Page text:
During the June 15 performance of the CNFR in Casper, bull rider Bradie Gray, an Australian native competing for Odessa College in Texas, left the bucking chutes on Levi the Boss. Seconds later the rear hooves of the beast would crush Bradie’s chest.
Dr. Brock Anderson was on call that night. Anderson, a Casper native, is a general and trauma surgeon at Wyoming Medical Center. He rushed to the WMC’s ER with a “code red” trauma alert for what would turn out to be a marathon of a night.
Article continues below...
Gray had a severe crush injury, something Anderson would compare to an injury on a drill rig. “The hoof essentially almost entered his chest”, said Anderson. “He was basically dead for a little while.”
With a full ER staff and doctor on hand, Anderson and his team went to work by immediately attempting to insert chest tubes to inflate Gray’s collapsed lungs. It was then when Gray lost all of his weak pulse.
Anderson had no option but to open Gray’s chest in the ER, something he’d prefer to do in the more controlled and completely sterile operating room. “I was suspicious that he might’ve had a ruptured heart,” said Anderson. “His heart was OK but it was bruised.”
“He had some pretty severe lung injuries on the left side,” continued Anderson, “but the worst actually turned out to be on the right.”
The bull had shattered Gray’s ribs, which then poked multiple holes in his right lung. Gray also had a torn pulmonary vein, which takes oxygenated blood from the lungs to the heart. He lost 1.5 liters of blood. About a third of his blood volume was pooled in his chest.
The athletic bull rider’s heart never stopped beating, according to Anderson, but the massive internal bleeding made blood circulation impossible. Anderson pinched Gray’s aorta with his finger to let some blood pressure build in the brain and arms. With Gray’s pulse back, the team moved to the OR. Half of his middle lobe on the right lung was shredded and had to be removed. His pulmonary vein was repaired.
The injury and surgeries pushed Gray’s body to the limit. He had developed coagulopathy, an excessive bleeding disorder. “By the end of the surgeries he was bleeding out of everything,” said Anderson. “His nose, gums, skin, all that stuff was starting to ooze so we knew we were at the end of what we could do, so we took him over to the ICU.” Anderson anticipated more surgeries, so Gray’s incisions were left open and sealed with tape and suction.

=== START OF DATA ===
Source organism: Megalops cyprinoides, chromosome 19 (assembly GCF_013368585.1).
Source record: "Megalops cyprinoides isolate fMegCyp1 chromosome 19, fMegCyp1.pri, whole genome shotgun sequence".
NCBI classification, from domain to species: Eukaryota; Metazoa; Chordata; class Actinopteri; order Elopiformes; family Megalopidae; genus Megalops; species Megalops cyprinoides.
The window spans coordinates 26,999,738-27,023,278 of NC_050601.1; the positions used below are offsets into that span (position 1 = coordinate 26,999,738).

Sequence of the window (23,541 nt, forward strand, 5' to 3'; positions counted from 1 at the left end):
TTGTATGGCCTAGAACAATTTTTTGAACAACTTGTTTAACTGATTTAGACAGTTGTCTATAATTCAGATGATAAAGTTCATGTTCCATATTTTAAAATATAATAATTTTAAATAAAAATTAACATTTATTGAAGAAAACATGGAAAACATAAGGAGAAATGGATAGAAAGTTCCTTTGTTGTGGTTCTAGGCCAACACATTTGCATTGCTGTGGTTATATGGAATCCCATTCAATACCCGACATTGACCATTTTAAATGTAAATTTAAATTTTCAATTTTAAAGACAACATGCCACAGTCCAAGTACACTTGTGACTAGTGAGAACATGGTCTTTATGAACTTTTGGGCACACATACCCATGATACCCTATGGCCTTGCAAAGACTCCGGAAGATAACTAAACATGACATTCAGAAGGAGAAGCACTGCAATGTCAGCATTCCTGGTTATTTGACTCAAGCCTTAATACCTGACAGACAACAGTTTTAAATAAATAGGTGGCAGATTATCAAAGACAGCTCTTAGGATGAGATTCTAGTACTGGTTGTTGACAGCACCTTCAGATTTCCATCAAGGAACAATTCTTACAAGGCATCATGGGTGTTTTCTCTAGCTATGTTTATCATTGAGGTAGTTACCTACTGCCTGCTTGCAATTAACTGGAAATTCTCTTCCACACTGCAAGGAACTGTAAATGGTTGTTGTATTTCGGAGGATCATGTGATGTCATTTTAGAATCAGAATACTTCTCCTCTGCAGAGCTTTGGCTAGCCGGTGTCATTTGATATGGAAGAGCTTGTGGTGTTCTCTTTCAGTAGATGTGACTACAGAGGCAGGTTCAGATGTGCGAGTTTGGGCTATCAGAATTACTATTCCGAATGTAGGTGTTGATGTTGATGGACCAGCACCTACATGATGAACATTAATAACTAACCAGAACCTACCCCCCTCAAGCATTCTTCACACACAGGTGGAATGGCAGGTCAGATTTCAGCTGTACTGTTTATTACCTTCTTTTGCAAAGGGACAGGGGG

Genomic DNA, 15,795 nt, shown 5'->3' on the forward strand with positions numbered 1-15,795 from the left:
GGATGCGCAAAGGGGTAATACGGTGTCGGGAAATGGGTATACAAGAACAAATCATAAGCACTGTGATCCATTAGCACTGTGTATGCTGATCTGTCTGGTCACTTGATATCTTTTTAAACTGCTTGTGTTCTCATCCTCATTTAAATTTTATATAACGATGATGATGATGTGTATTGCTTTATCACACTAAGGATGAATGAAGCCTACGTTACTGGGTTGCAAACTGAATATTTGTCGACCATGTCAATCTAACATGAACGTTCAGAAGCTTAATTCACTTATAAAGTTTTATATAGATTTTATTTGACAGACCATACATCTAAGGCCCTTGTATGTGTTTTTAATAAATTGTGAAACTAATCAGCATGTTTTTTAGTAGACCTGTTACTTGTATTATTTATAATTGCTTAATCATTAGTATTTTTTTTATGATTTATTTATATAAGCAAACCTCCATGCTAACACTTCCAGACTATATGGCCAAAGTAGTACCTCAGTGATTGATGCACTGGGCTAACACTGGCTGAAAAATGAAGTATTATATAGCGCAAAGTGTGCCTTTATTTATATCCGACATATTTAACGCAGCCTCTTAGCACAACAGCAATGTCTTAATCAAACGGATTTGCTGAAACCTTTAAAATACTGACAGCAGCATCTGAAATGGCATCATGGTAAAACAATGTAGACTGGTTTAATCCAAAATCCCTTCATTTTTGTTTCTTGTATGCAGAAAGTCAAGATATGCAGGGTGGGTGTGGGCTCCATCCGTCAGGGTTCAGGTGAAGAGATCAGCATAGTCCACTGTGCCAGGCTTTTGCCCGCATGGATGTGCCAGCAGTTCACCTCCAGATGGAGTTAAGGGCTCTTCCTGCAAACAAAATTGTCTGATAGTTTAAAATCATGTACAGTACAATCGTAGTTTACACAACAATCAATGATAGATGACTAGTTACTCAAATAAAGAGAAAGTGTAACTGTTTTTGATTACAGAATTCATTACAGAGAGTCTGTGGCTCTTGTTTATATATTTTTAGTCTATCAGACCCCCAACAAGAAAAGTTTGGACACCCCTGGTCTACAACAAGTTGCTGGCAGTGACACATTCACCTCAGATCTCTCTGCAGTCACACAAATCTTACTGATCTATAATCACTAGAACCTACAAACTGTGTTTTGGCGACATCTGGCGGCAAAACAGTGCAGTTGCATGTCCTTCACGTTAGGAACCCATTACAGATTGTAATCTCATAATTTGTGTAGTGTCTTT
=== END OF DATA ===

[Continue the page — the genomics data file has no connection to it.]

“We got him through surgery, but speaking from experience I wasn’t real sure we were going to get him through it,” said Anderson. “The survival rate from all of the studies is about 2 percent,” he said.
Gray’s parents Mick and Sharon had traveled from their home in Australia to watch their son compete in the CNFR. They saw the accident and waited at the hospital for news. Though Anderson saved their son, he had to let them know they’d have a long and uncertain wait again. “It’s hard to go from being very intense to trying to be on the same level and be with this family when you’re telling them pretty tough news,” said Anderson.
In the ICU, Gray was continuously monitored by staff and given the latest drugs to stabilize him and reverse the blood disorder. Twelve hours later, Anderson and his team took Gray back to the OR. Their work had paid off. “We closed everything up, and that was all he needed.”
“The fact that he’s young, physically fit, obviously tough, all of those things helped us get him through,” said Anderson. Anderson also gives credit to the protective vest bull riders now routinely wear. “That jacket saved his life,” said Anderson.
Gray continued to recuperate at WMC for almost three weeks. He stayed on a ventilator as the holes in his lungs healed. He left the ICU after two weeks, walking himself to the surgical unit for further recovery. On Wednesday, July 5, Gray held a press conference after being discharged. The next day Gray and his family had one last meeting with Dr. Anderson before leaving Casper for the drive back to Odessa, Texas, where Gray’s based.
Anderson spent eight years at a Level I trauma center in Sacramento, Calif., where acute trauma cases were more common. During his six years in Casper, Anderson has gone right into life saving surgery like Gray’s case only four or five times in the ER. In Sacramento, a big city with more car wrecks and knife and gun violence, the cases were far more frequent.
Anderson credits a skilled medical staff to Gray’s survival, from the EMT who first treated him at the Events Center to the ER staff at WMC. “This whole thing was a team effort the whole time,” said Anderson. “Without everybody working that hard it wouldn’t have happened.”